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    Here is a picture of a lens with AR on the front and no AR on the back, a different type of "defect". You see the greenish reflex and next to it the clear white reflection? Imagine that clear white one is pale blue but on the other side of the green reflection. Usually on correct Avance there are two reflex visible, one from the rear and one from the front. On the problem I'm describing there are actually 3, two green and one blue, or 4 - two green and two blue/purple.

    Am I the only one who has to deal with this? Its happened from my favorite wholesale lab as well as a Crizal coating center where a job was outsourced for coating. The wearer's experience was exactly as you describe, they come back and say they see reflections more in this pair.

    Not saying that is the case here though, Uncle Fester's point is well taken. In that case ascribe an appropriate PITA fee and do what you have to do.

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    That's crazy, I've never seen that before! Thanks for sharing! I did not see anything like that on our problem pt's lenses, just the green reflection. Turns out he had a new refraction done by the doc today, so we have to remake the lenses anyway.

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    Compulsive Truthteller OptiBoard Gold Supporter Uncle Fester's Avatar
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    Another common error made by many opticians and promoted by ar marketer's is "AR will reduce reflections/glare coming from the computer".

    When the correct phrasing should be "will not enhance" it.

  18. #18
    One eye sees, the other feels. OptiBoard Gold Supporter
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    Quote Originally Posted by Vortwein View Post
    We occasionally get a patient who has just purchased AR coated lenses, and they come back upset because they still see glare. What are some tips for troubleshooting this issue?

    Thanks!
    https://www.ncbi.nlm.nih.gov/pubmed/10457687

    https://www.ncbi.nlm.nih.gov/pubmed/9190135

    There are five ghost images that can be minimized (see image below):

    1. Light entering the lens from the front that reflects off the back surface, and then off the front and enters the eye.
    2. Light from the front that reflects off the cornea, and then off the back surface and enters the eye.
    3. Light from the front that reflects off the cornea, and then off the front surface enters the eye.
    4. Light from the back that reflects off the back surface and enters the eye.
    5. Light from the back that reflects off the front surface and enters the eye.


    Increased light transmission from eight to fifteen percent depending on the lens material.

    Hope this helps,

    Robert Martellaro
    Attached Thumbnails Attached Thumbnails Ghost images.jpg  
    Roberts Optical Ltd.
    Wauwatosa Wi.
    www.roberts-optical.com
    ~~~~~~~~~~~~~~~~~~
    An expert is a man who has made all the mistakes which can be made, in a narrow field. -Niels Bohr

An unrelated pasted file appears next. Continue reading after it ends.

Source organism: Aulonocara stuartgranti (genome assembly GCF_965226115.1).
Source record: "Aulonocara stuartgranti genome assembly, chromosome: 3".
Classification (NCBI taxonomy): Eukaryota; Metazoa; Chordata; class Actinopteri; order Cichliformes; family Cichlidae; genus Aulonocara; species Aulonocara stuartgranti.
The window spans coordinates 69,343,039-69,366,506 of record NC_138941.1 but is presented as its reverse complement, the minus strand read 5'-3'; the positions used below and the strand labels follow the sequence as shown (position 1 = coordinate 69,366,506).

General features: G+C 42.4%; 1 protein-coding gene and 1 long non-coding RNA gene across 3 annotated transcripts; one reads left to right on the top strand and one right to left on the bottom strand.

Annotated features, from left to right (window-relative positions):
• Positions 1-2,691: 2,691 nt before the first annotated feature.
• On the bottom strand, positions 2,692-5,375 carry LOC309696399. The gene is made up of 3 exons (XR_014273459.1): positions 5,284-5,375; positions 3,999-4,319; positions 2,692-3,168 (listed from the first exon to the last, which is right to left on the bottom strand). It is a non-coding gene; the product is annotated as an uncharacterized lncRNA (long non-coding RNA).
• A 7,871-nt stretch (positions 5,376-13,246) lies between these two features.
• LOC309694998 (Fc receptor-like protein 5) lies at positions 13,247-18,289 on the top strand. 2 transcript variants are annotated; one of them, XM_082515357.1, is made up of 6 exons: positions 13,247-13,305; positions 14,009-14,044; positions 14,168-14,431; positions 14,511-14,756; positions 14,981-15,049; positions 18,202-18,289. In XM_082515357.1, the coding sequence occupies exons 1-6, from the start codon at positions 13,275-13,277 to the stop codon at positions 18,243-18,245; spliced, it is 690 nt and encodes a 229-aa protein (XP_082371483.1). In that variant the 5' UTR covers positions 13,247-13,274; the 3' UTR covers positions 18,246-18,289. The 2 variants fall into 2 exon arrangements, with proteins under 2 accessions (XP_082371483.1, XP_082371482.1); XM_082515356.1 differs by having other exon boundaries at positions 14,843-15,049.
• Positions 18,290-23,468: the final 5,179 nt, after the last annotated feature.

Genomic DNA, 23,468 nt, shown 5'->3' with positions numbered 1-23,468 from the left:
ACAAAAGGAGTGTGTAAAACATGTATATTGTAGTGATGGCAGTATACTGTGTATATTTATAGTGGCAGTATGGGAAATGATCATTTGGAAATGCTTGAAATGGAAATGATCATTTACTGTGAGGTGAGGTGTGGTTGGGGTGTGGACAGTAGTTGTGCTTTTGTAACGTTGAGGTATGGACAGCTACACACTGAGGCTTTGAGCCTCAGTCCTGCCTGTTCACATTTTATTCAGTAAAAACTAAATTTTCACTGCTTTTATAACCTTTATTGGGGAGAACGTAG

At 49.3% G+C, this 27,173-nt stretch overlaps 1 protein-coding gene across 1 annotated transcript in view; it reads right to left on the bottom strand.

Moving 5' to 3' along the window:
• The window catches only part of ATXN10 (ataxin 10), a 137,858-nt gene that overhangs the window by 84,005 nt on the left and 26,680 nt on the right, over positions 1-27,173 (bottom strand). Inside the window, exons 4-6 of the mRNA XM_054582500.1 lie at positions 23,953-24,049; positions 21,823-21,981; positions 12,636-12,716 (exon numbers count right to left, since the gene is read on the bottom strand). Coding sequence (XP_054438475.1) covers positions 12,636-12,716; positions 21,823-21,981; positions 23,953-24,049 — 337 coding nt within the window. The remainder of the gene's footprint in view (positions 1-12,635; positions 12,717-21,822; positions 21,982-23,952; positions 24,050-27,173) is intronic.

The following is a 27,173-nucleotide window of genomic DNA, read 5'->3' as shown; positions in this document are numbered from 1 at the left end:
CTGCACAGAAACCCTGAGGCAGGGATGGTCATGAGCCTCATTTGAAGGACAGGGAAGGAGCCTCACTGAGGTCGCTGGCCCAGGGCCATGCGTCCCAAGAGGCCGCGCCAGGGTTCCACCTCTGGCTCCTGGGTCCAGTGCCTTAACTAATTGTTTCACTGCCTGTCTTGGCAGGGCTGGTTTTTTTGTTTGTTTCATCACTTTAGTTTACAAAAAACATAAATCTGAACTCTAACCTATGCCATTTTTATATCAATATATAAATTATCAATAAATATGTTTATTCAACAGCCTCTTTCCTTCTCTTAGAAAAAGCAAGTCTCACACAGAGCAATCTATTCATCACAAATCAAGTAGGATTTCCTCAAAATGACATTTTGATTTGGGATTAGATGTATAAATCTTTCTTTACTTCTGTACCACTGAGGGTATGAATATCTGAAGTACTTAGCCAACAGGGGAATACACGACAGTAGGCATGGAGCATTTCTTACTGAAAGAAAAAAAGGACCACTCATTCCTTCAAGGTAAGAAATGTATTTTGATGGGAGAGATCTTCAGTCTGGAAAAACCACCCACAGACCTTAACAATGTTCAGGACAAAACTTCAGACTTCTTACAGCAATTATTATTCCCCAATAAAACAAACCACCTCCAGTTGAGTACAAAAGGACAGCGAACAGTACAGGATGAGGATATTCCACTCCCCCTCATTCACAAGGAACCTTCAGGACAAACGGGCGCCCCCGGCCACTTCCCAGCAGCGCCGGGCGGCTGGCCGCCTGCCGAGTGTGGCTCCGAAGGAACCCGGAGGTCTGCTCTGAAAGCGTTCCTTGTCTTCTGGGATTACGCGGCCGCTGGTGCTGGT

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    Master OptiBoarder AngeHamm's Avatar
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    Step one: immediately stop using the word "glare" to describe reflections on lens surfaces. People expect AR coatings to leap off of their lenses and clean their car windshields, clear the rain out of the air at night, dry the road, etc.

    We need to spend more time managing our patients' expectations through education.
    I'm Andrew Hamm and I approve this message.

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    Master Jedi King of the Lab's Avatar
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    Quote Originally Posted by AngeHamm View Post

    We need to spend more time managing our patients' expectations through education.
    Amen!! (clapping hands Emoji)
    Erik Zuniga, ABOC.

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    One eye sees, the other feels. OptiBoard Gold Supporter
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    How do specular reflections and ghost images reduce visual performance? These ghost images can serve as sources of glare within the visual field. Moreover, when the reflected glare source is large or defocused, it can produce a veiling glare over a large portion of the visual field. Since this reflected glare is added to the brightness of both the object of interest and its background, the difference in brightness between them remains constant. However, since the background brightness, which is the denominator of the contrast expression above, still increases, the contrast of the retinal image decreases.
    http://www.optiboard.com/forums/show...ll=1#post93023
    Roberts Optical Ltd.
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  22. #22
    Ghost in the OptiMachine OptiBoard Silver Supporter Quince's Avatar
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    Quote Originally Posted by Robert Martellaro View Post
    Hall of Fame entry?

    Also, Tallboy gets another +1 since Hayde and I seem to be in the same boat.
    Have I told you today how much I hate poly?

  23. #23
    Master OptiBoarder OptiBoard Silver Supporter lensmanmd's Avatar
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    Back to TB's picture. Easiest to determine which surface is at fault - steeper curves will show smaller reflections.